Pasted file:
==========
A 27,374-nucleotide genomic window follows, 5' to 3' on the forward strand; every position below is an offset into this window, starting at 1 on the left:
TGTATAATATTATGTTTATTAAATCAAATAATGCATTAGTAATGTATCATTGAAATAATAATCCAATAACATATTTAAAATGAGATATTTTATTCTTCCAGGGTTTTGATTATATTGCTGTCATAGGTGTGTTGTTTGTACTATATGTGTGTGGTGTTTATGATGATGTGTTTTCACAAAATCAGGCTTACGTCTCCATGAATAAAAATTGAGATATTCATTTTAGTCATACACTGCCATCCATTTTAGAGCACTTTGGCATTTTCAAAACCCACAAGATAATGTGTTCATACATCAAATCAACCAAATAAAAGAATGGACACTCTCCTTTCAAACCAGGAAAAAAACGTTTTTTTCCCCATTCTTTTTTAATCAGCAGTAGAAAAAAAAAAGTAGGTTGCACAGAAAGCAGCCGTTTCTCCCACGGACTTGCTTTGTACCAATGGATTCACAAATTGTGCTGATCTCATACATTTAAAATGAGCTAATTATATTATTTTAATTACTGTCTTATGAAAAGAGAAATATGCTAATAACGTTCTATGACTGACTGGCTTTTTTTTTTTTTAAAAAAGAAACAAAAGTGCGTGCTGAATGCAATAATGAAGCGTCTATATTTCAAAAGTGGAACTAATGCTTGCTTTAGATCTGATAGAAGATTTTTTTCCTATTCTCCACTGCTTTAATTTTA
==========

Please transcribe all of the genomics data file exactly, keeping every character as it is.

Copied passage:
A 27,374-nucleotide genomic window follows, 5' to 3' on the forward strand; every position below is an offset into this window, starting at 1 on the left:
TGTATAATATTATGTTTATTAAATCAAATAATGCATTAGTAATGTATCATTGAAATAATAATCCAATAACATATTTAAAATGAGATATTTTATTCTTCCAGGGTTTTGATTATATTGCTGTCATAGGTGTGTTGTTTGTACTATATGTGTGTGGTGTTTATGATGATGTGTTTTCACAAAATCAGGCTTACGTCTCCATGAATAAAAATTGAGATATTCATTTTAGTCATACACTGCCATCCATTTTAGAGCACTTTGGCATTTTCAAAACCCACAAGATAATGTGTTCATACATCAAATCAACCAAATAAAAGAATGGACACTCTCCTTTCAAACCAGGAAAAAAACGTTTTTTTCCCCATTCTTTTTTAATCAGCAGTAGAAAAAAAAAAGTAGGTTGCACAGAAAGCAGCCGTTTCTCCCACGGACTTGCTTTGTACCAATGGATTCACAAATTGTGCTGATCTCATACATTTAAAATGAGCTAATTATATTATTTTAATTACTGTCTTATGAAAAGAGAAATATGCTAATAACGTTCTATGACTGACTGGCTTTTTTTTTTTTTAAAAAAGAAACAAAAGTGCGTGCTGAATGCAATAATGAAGCGTCTATATTTCAAAAGTGGAACTAATGCTTGCTTTAGATCTGATAGAAGATTTTTTTCCTATTCTCCACTGCTTTAATTTTA